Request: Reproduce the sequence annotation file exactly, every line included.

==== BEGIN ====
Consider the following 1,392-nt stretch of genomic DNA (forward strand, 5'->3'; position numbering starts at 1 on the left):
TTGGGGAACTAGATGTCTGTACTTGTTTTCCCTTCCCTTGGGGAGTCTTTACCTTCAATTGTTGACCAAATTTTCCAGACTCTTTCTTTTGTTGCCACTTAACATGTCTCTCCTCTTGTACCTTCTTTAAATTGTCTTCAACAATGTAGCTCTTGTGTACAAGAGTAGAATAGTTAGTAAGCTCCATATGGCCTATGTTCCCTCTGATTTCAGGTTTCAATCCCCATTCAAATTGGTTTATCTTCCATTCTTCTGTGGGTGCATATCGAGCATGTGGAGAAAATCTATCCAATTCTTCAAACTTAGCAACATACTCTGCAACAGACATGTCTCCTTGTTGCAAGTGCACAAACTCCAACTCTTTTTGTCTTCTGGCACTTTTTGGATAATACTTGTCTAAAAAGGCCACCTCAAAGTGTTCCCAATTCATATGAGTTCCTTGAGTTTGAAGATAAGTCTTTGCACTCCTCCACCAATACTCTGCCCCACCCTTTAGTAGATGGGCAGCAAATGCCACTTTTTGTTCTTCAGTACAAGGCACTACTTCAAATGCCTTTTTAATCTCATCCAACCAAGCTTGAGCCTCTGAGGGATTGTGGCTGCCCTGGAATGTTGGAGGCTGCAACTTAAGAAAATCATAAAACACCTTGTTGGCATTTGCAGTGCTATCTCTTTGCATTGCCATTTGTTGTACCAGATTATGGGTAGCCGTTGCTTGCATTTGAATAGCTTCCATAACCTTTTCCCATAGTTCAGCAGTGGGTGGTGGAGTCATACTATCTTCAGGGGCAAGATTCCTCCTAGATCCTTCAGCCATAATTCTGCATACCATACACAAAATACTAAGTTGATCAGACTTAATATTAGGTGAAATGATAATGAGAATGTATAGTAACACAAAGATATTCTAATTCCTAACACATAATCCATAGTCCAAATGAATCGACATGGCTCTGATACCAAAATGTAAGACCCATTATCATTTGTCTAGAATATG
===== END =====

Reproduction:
Consider the following 1,392-nt stretch of genomic DNA (forward strand, 5'->3'; position numbering starts at 1 on the left):
TTGGGGAACTAGATGTCTGTACTTGTTTTCCCTTCCCTTGGGGAGTCTTTACCTTCAATTGTTGACCAAATTTTCCAGACTCTTTCTTTTGTTGCCACTTAACATGTCTCTCCTCTTGTACCTTCTTTAAATTGTCTTCAACAATGTAGCTCTTGTGTACAAGAGTAGAATAGTTAGTAAGCTCCATATGGCCTATGTTCCCTCTGATTTCAGGTTTCAATCCCCATTCAAATTGGTTTATCTTCCATTCTTCTGTGGGTGCATATCGAGCATGTGGAGAAAATCTATCCAATTCTTCAAACTTAGCAACATACTCTGCAACAGACATGTCTCCTTGTTGCAAGTGCACAAACTCCAACTCTTTTTGTCTTCTGGCACTTTTTGGATAATACTTGTCTAAAAAGGCCACCTCAAAGTGTTCCCAATTCATATGAGTTCCTTGAGTTTGAAGATAAGTCTTTGCACTCCTCCACCAATACTCTGCCCCACCCTTTAGTAGATGGGCAGCAAATGCCACTTTTTGTTCTTCAGTACAAGGCACTACTTCAAATGCCTTTTTAATCTCATCCAACCAAGCTTGAGCCTCTGAGGGATTGTGGCTGCCCTGGAATGTTGGAGGCTGCAACTTAAGAAAATCATAAAACACCTTGTTGGCATTTGCAGTGCTATCTCTTTGCATTGCCATTTGTTGTACCAGATTATGGGTAGCCGTTGCTTGCATTTGAATAGCTTCCATAACCTTTTCCCATAGTTCAGCAGTGGGTGGTGGAGTCATACTATCTTCAGGGGCAAGATTCCTCCTAGATCCTTCAGCCATAATTCTGCATACCATACACAAAATACTAAGTTGATCAGACTTAATATTAGGTGAAATGATAATGAGAATGTATAGTAACACAAAGATATTCTAATTCCTAACACATAATCCATAGTCCAAATGAATCGACATGGCTCTGATACCAAAATGTAAGACCCATTATCATTTGTCTAGAATATG